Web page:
Review by C.J. Bunce
For the world outside of England, when you hear the words The Wicker Man you might recall an obscure 1973 B movie on late night TV you fell asleep to once, or you vaguely recall Nicolas Cage starring in a remake. The Wicker Man: The Official Story of the Film, arriving in bookstores next week and available for pre-order now here at Amazon, is the strange tale of a cult movie that’s actually about a cult. The book is film writer John Walsh’s case for viewing the movie as “one of the greatest horror movies of all time.” It’s also a defense of the film by many contributors to the film, despite a history of admitted problems and nearly too many edits, re-edits, and director’s cuts to count.
Because the tone and approach is so defensive, The Wicker Man: The Official Story of the Film is one of the strangest film surveys you will ever read. And I mean defensive as in defending your grad school thesis paper. More than his previous books (on the Doctor Who movies, Conan the Barbarian, Escape from New York, and Flash Gordon, reviewed here), Walsh analyzes the history and myths of the past 50 years with two “cold case” researchers in tow.
The Wicker Man starred Edward Woodward, known much more for his later work, The Equalizer TV series. Woodward seems to dispel all the myths in earlier interviews Walsh incorporates into his study. Others, like “Bond girl” Britt Ekland, recount a difficult shoot and difficult relationship with director Robin Hardy. Co-star Christopher Lee seemed to be more nostalgic about the film.
The movie is not really true Gothic horror, leaving out most of the key markers of the genre for the shocking quirks and kookiness of the folk horror mythos. Was any of it more startling or defining for the genre than Shirley Jackson’s short story “The Lottery”? It’s arguably just another version of that 1940s folk horror tale.
But Walsh offers a lot more to consider. The Wicker Man: The Official Story of the Film is a good template for any film school student tearing apart a film and finding why it worked and why it didn’t. It’s just amazing that a movie as obscure as The Wicker Man got this kind of treatment or attention. But that may just be because the impact of the film didn’t stretch so much across the pond. A surprising component is an explanation Walsh offers of the financing process in England that continues to this day. U.S. readers will probably see this as an enlightening window into a strange new world in itself.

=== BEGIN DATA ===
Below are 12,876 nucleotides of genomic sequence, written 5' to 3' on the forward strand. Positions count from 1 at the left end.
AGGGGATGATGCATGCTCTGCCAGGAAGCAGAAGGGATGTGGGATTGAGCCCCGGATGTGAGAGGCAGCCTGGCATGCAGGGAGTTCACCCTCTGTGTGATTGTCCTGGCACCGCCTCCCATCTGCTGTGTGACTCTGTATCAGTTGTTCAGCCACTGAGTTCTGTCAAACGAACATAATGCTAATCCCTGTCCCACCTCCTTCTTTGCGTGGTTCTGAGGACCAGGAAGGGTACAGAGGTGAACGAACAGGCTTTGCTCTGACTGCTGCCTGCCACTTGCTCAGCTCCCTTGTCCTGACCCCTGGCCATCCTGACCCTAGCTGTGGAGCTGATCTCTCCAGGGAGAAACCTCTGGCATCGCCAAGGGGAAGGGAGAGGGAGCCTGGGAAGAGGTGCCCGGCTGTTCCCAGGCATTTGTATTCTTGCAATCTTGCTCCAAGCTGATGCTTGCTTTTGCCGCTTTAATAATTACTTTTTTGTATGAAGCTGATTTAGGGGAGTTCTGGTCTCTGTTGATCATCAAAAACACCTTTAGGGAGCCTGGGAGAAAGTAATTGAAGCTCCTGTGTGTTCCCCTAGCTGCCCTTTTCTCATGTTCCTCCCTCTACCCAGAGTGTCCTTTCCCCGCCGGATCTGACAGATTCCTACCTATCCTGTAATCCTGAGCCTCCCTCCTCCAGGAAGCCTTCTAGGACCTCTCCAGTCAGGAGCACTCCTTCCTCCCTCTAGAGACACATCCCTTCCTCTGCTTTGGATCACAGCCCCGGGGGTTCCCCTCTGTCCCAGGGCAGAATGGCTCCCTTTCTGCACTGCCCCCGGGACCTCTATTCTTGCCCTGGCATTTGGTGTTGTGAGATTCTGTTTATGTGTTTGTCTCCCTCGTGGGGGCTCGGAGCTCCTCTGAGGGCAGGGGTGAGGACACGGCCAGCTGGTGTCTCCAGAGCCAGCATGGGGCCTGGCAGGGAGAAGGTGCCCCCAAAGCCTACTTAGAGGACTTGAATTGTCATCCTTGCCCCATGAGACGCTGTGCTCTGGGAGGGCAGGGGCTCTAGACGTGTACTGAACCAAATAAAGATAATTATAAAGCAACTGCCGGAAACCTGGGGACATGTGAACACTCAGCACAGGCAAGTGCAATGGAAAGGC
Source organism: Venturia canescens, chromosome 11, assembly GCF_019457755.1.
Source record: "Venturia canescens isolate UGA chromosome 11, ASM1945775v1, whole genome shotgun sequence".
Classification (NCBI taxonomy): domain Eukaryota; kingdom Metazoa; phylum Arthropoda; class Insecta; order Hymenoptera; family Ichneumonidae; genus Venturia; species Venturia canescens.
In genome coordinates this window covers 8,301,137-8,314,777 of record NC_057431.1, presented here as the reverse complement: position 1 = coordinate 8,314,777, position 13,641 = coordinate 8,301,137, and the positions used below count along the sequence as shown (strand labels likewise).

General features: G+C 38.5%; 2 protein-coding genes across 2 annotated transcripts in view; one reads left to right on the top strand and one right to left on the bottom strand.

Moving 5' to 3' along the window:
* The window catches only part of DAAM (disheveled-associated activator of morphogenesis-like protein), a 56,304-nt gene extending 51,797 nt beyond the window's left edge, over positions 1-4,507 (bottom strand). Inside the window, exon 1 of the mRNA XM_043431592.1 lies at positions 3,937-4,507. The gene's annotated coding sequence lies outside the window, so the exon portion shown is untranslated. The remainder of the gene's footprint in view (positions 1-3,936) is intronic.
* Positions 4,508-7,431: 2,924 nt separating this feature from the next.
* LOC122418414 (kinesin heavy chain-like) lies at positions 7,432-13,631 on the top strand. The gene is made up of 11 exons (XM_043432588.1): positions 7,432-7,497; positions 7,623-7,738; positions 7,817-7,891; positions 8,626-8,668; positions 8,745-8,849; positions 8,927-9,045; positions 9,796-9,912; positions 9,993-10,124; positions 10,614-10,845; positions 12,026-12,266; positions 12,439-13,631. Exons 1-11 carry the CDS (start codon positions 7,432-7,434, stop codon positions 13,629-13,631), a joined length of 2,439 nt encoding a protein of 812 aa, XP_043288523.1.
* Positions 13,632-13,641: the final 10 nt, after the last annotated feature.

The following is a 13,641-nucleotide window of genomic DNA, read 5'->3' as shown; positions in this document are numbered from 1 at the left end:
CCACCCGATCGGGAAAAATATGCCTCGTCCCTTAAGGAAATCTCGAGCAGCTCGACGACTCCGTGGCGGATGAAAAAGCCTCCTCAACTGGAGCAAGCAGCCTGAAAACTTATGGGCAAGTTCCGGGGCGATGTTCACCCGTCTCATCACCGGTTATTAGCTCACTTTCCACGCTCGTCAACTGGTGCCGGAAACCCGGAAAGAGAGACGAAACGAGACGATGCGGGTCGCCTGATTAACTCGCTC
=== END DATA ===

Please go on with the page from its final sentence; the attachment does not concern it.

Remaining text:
Can a movie whose chronicle must dwell on chopped-up source material, on body swaps in nude scenes, a female lead who must be dubbed because she can’t fake an accent, scrambling for a local cast because the film is so under-funded, and pages full of discussions about lost scenes, lost film, edits, and re-edits really be all that great of a movie?
Is the movie easy to watch today? Not really. It has that pace that bogged down the original The Prisoner series, but it lacks the intrigue. And let’s face it: the entire appeal of the movie was the audacity of the ending. It’s not a spoiler if the movie is 50 years old: The protagonist/hero gets killed in the final scene. In the era of Rosemary’s Baby, A Clockwork Orange, and The Exorcist, culminating later with The Omen and The Amityville Horror, you can see how the culture of the era viewed The Wicker Man as an “also ran” in its debut. Maybe they were right all along? John Walsh doesn’t think so. Arguably the movie’s legacy continues 50 years later in modern movies like Midsommar.
For fans of The Wicker Man and anyone willing to give Walsh’s deep dive into this infamous work of folk horror a chance, pre-order The Wicker Man: The Official Story of the Film now here at Amazon, arriving November 7, 2023.